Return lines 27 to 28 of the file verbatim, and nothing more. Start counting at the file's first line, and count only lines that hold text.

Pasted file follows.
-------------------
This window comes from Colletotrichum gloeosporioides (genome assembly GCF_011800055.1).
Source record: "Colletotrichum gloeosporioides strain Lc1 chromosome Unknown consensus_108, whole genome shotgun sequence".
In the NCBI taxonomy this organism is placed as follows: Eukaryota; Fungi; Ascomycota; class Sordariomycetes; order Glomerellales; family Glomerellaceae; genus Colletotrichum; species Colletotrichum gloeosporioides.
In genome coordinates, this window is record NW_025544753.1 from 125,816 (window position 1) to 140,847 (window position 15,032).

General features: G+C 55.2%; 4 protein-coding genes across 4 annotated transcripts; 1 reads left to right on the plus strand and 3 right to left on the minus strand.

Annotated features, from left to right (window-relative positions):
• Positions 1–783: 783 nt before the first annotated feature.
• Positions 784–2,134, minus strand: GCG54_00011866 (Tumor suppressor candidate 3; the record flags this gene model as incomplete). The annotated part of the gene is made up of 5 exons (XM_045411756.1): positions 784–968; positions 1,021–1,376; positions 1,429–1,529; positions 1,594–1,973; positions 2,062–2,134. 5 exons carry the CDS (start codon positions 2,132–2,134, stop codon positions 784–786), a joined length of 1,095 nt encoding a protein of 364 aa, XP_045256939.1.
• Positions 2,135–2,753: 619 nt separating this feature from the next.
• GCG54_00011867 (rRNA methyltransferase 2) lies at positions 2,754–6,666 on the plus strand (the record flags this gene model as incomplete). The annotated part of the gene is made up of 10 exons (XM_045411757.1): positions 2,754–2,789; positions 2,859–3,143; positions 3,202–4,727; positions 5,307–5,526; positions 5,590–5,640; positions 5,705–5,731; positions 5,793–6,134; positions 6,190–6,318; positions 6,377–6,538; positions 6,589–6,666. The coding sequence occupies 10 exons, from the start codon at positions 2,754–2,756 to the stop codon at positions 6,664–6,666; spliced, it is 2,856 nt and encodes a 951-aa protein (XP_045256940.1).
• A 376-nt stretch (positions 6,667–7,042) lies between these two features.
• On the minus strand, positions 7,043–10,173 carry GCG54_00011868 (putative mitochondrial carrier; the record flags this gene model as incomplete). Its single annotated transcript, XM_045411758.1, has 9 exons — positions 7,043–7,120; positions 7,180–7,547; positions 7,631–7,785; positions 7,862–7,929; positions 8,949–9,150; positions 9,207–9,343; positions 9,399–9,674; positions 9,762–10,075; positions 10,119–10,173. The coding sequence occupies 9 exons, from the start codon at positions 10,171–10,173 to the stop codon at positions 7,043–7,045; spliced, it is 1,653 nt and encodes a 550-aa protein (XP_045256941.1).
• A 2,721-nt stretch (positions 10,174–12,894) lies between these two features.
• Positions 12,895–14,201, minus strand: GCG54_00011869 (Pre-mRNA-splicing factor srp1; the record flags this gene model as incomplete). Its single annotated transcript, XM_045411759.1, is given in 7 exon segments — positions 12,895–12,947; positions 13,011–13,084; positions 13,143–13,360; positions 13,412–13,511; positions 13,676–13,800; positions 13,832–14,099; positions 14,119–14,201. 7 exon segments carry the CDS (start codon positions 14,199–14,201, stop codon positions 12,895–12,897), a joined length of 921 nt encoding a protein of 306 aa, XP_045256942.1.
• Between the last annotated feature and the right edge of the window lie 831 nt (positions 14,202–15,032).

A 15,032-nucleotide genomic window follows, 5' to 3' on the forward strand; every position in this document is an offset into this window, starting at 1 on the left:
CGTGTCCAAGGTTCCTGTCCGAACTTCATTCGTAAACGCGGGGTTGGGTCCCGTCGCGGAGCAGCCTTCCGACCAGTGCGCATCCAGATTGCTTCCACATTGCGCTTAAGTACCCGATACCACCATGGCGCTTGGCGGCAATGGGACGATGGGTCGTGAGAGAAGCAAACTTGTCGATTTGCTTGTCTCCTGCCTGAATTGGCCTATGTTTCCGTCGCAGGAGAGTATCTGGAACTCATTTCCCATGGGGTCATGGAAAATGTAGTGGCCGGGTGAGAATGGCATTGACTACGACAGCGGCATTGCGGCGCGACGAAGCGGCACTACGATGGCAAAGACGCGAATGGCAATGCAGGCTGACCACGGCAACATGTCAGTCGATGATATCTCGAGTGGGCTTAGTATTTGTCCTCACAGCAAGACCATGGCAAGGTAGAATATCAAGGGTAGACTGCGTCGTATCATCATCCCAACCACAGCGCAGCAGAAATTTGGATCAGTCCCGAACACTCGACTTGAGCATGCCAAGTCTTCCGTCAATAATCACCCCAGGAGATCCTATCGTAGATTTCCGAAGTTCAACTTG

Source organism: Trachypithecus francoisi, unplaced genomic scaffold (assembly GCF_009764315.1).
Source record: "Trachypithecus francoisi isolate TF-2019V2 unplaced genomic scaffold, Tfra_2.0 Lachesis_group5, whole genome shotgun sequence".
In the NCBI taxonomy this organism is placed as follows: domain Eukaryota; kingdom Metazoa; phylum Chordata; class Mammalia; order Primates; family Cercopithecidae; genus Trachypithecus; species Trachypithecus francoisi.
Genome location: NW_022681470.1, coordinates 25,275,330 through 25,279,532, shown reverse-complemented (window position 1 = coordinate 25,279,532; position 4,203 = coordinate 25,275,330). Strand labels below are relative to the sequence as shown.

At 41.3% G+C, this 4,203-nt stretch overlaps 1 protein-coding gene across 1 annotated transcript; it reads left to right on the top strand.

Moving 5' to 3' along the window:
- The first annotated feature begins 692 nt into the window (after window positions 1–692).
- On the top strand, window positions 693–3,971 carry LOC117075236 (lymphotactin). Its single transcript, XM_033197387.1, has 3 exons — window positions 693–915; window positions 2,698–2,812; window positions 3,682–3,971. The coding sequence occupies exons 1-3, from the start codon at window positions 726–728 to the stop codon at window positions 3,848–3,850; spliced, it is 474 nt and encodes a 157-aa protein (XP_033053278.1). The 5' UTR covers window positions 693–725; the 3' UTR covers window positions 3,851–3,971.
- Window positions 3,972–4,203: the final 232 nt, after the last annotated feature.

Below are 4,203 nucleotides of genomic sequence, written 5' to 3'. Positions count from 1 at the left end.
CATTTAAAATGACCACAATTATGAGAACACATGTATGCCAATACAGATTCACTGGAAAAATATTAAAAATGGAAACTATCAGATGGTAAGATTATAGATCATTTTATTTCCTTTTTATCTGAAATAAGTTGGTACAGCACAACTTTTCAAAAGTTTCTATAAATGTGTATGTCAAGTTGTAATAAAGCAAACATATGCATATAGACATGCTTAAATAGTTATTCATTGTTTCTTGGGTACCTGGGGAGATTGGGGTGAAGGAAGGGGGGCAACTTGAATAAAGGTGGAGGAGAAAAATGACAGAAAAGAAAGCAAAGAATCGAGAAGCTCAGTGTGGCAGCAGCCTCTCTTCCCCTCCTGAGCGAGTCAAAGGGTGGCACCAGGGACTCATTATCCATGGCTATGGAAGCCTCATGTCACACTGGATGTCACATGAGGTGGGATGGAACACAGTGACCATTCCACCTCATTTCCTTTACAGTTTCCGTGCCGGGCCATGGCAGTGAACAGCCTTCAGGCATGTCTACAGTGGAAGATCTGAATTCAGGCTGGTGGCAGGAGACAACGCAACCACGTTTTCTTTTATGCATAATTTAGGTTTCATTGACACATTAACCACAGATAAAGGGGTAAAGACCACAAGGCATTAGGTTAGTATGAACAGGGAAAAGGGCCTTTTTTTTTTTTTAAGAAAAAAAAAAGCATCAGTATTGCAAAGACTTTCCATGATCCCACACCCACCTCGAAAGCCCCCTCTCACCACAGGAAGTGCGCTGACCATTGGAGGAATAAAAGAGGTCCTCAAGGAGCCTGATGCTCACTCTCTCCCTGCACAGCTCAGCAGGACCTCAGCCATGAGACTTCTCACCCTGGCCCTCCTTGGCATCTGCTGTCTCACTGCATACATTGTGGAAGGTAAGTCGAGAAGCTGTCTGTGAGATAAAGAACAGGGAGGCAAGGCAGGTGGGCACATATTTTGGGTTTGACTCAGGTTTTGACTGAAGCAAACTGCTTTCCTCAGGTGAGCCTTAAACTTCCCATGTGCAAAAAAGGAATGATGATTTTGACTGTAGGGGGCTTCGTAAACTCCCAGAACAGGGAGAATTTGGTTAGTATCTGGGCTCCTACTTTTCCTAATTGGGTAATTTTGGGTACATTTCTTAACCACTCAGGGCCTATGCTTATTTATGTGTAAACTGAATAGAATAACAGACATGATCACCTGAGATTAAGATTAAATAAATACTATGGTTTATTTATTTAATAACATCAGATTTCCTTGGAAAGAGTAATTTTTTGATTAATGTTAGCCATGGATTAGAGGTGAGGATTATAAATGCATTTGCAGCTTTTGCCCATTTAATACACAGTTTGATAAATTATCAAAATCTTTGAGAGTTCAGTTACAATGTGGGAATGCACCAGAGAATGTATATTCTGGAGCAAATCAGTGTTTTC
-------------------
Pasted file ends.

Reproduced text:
Below are 4,203 nucleotides of genomic sequence, written 5' to 3'. Positions count from 1 at the left end.
CATTTAAAATGACCACAATTATGAGAACACATGTATGCCAATACAGATTCACTGGAAAAATATTAAAAATGGAAACTATCAGATGGTAAGATTATAGATCATTTTATTTCCTTTTTATCTGAAATAAGTTGGTACAGCACAACTTTTCAAAAGTTTCTATAAATGTGTATGTCAAGTTGTAATAAAGCAAACATATGCATATAGACATGCTTAAATAGTTATTCATTGTTTCTTGGGTACCTGGGGAGATTGGGGTGAAGGAAGGGGGGCAACTTGAATAAAGGTGGAGGAGAAAAATGACAGAAAAGAAAGCAAAGAATCGAGAAGCTCAGTGTGGCAGCAGCCTCTCTTCCCCTCCTGAGCGAGTCAAAGGGTGGCACCAGGGACTCATTATCCATGGCTATGGAAGCCTCATGTCACACTGGATGTCACATGAGGTGGGATGGAACACAGTGACCATTCCACCTCATTTCCTTTACAGTTTCCGTGCCGGGCCATGGCAGTGAACAGCCTTCAGGCATGTCTACAGTGGAAGATCTGAATTCAGGCTGGTGGCAGGAGACAACGCAACCACGTTTTCTTTTATGCATAATTTAGGTTTCATTGACACATTAACCACAGATAAAGGGGTAAAGACCACAAGGCATTAGGTTAGTATGAACAGGGAAAAGGGCCTTTTTTTTTTTTTAAGAAAAAAAAAAGCATCAGTATTGCAAAGACTTTCCATGATCCCACACCCACCTCGAAAGCCCCCTCTCACCACAGGAAGTGCGCTGACCATTGGAGGAATAAAAGAGGTCCTCAAGGAGCCTGATGCTCACTCTCTCCCTGCACAGCTCAGCAGGACCTCAGCCATGAGACTTCTCACCCTGGCCCTCCTTGGCATCTGCTGTCTCACTGCATACATTGTGGAAGGTAAGTCGAGAAGCTGTCTGTGAGATAAAGAACAGGGAGGCAAGGCAGGTGGGCACATATTTTGGGTTTGACTCAGGTTTTGACTGAAGCAAACTGCTTTCCTCAGGTGAGCCTTAAACTTCCCATGTGCAAAAAAGGAATGATGATTTTGACTGTAGGGGGCTTCGTAAACTCCCAGAACAGGGAGAATTTGGTTAGTATCTGGGCTCCTACTTTTCCTAATTGGGTAATTTTGGGTACATTTCTTAACCACTCAGGGCCTATGCTTATTTATGTGTAAACTGAATAGAATAACAGACATGATCACCTGAGATTAAGATTAAATAAATACTATGGTTTATTTATTTAATAACATCAGATTTCCTTGGAAAGAGTAATTTTTTGATTAATGTTAGCCATGGATTAGAGGTGAGGATTATAAATGCATTTGCAGCTTTTGCCCATTTAATACACAGTTTGATAAATTATCAAAATCTTTGAGAGTTCAGTTACAATGTGGGAATGCACCAGAGAATGTATATTCTGGAGCAAATCAGTGTTTTC